6 books directly related to cathedrals 📚

All 6 cathedral books as recommended by authors and experts. Updated weekly.

Cathedral: The Story of Its Construction

By David Macaulay,

Book cover of Cathedral: The Story of Its Construction

Why this book?

We love all of David Macauley’s books. He uses hand-drawn black-and-white illustrations to describe the enormous effort and complicated processes involved in building some of the most magnificent structures in the world, from cathedrals to castles to pyramids. Cathedral was his first, and we think the best. Although intended for young readers, there are many builders, engineers, and architects that find wonder in Macauley’s work. 


The Pillars of the Earth

By Ken Follett,

Book cover of The Pillars of the Earth

Why this book?

I am an avid reader and love to learn about history and the people who shaped this world in times gone by. I have an eye for literary craftsmen and give special praise to those who really excite my interest and keep me reading long into the night. I first picked up Ken Follett’s Pillars of the Earth back in college and it blew me away in terms of historical details, plot, and characters. I had never quite read anything like it before. It’s a lengthy saga detailing a small town in Britain during the Middle Ages but the gripping tales of Tom Builder and his struggling family made the time pass quickly. The trials they faced were real but the bonds these characters forged throughout the story renewed my hope in humanity. It taught me that history did not have to be stark and boring…it could come alive in new and exciting ways! Truly the best historical novel I have ever read.  


The Spire

By William Golding,

Book cover of The Spire

Why this book?

Golding was living in Salisbury when he wrote The Lord of the Flies, and his day job as a teacher at a local boys' school left a clear imprint on his dystopic view of young men left to their own hierarchical devices. But the classroom also provided a very literal view of the inspiration for The Spire, a dense and disturbing parable in which rationality and physics crumble under evangelical mania and corporal lust. It is the story of Jocelin, Dean of a medieval cathedral, who, obsessed with a divine “vision in stone,” insists that the spire be raised to impossible heights. There is no happy ending in this cautionary tale of construction hubris, yet I return to it regularly in search of solace.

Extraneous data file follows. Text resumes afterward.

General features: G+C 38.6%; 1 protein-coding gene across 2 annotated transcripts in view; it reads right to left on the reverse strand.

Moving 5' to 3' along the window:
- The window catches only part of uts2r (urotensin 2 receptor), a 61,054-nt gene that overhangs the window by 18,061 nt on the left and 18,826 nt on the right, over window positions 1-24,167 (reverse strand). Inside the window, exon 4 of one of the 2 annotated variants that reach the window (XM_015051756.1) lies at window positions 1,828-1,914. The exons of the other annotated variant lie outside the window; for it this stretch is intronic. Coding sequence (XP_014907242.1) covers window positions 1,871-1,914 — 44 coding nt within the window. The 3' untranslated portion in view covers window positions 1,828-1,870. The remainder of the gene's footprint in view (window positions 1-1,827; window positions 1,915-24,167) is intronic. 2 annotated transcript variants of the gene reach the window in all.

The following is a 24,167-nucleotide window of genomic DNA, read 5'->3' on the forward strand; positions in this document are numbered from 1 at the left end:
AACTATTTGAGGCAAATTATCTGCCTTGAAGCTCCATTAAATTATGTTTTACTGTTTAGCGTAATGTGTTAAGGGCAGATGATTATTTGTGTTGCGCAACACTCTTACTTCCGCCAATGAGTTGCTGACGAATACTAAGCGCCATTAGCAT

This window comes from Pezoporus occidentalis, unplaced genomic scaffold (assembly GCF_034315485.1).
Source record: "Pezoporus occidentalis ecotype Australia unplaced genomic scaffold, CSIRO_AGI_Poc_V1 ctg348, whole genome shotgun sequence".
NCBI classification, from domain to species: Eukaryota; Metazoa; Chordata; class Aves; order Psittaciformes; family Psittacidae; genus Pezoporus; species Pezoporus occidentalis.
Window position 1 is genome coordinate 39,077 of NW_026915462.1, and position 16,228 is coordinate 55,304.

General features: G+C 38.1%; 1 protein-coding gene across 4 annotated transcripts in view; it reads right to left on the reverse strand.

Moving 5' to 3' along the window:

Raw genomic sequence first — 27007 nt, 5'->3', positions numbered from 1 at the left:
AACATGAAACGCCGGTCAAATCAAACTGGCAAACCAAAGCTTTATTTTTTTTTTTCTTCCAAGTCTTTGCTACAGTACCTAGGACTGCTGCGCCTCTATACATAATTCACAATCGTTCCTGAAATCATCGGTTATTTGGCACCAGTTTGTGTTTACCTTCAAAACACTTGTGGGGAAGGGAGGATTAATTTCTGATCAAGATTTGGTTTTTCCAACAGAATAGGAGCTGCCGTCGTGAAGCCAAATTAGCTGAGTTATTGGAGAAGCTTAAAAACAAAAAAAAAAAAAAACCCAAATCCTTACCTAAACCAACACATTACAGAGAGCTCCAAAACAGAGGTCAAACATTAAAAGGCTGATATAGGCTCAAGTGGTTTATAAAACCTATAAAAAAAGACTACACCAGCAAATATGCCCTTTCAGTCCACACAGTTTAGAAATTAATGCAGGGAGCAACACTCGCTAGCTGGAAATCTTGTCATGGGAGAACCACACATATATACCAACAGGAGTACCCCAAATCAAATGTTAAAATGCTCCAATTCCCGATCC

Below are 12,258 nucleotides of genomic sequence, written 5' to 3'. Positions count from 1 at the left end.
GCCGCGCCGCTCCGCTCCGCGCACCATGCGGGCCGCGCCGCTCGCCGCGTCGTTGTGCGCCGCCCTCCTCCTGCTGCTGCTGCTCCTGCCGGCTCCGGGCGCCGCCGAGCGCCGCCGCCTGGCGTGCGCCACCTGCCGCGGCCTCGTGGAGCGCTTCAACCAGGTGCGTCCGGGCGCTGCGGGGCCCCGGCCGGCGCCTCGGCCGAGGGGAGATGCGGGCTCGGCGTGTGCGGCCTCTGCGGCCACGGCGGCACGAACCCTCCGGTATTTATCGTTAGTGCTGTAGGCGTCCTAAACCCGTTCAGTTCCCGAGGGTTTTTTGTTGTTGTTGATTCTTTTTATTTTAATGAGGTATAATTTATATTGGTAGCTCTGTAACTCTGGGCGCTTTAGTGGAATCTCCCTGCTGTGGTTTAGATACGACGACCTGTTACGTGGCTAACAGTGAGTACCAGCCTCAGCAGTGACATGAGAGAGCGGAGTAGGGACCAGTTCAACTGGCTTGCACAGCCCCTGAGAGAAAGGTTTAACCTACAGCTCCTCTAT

Collected Poems

By Philip Larkin,

Book cover of Collected Poems

Why this book?

By its very nature, poetry is about compression. At its best — again, at least to me — a great poem opens up over and over as you read and reread it. It’s a constant journey of discovery. And Northern Ireland’s Philip Larkin, the best English-speaking poet of the 20th century that most Americans have never read, is a master of the compressive arts. I’m recommending his entire Collected Poems here, but if you read only one Larkin poem, make it “Church Going.” In 474 carefully chosen words describing his visit to a mostly abandoned country cathedral, Larkin delivers the equivalent of a 10,000-word treatise on the state of religion in the Western World today.


Map of Bones: A Sigma Force Novel

By James Rollins,

Book cover of Map of Bones: A Sigma Force Novel

Why this book?

Not all treasure is gold—in Map of Bones, one of Rollins’ many excellent novels, it is bones. Ancient bones. In the aftermath of a horrific crime, the bones of the Three Magi are stolen from a German cathedral. A Vatican investigator and an American covert operative chase the thieves—an ancient cult of assassins—across two continents to recover the relics. Map of Bones is especially appealing to me, being a sucker for historic or exotic settings with which I’m familiar. Rollins’ books are all page-turners, fast-paced and compelling, and the Sigma Force series is perfect for those of us who love heroes who can extricate themselves from any predicament. I like my hero complex, yes. Sexy, yes. But above all, really, really good at what he does. 


Cathedral

By Raymond Carver,

Book cover of Cathedral

Why this book?

Every work I’ve read by Carver reminds me of his singular gift; others may write in the same vein by creating stories with characters whose cigarettes and drinks lure them deeper into their desperation. But these writers, however good, lack the gift, the blood, to run so deeply that, well, one line in and you’re haunted. This particular collection contains my two favorite Carver stories: “Cathedral” and “A Small, Good Thing.” Indeed, in everyday conversation, I often use the phrase a small, good thing – as if everyone knows the story.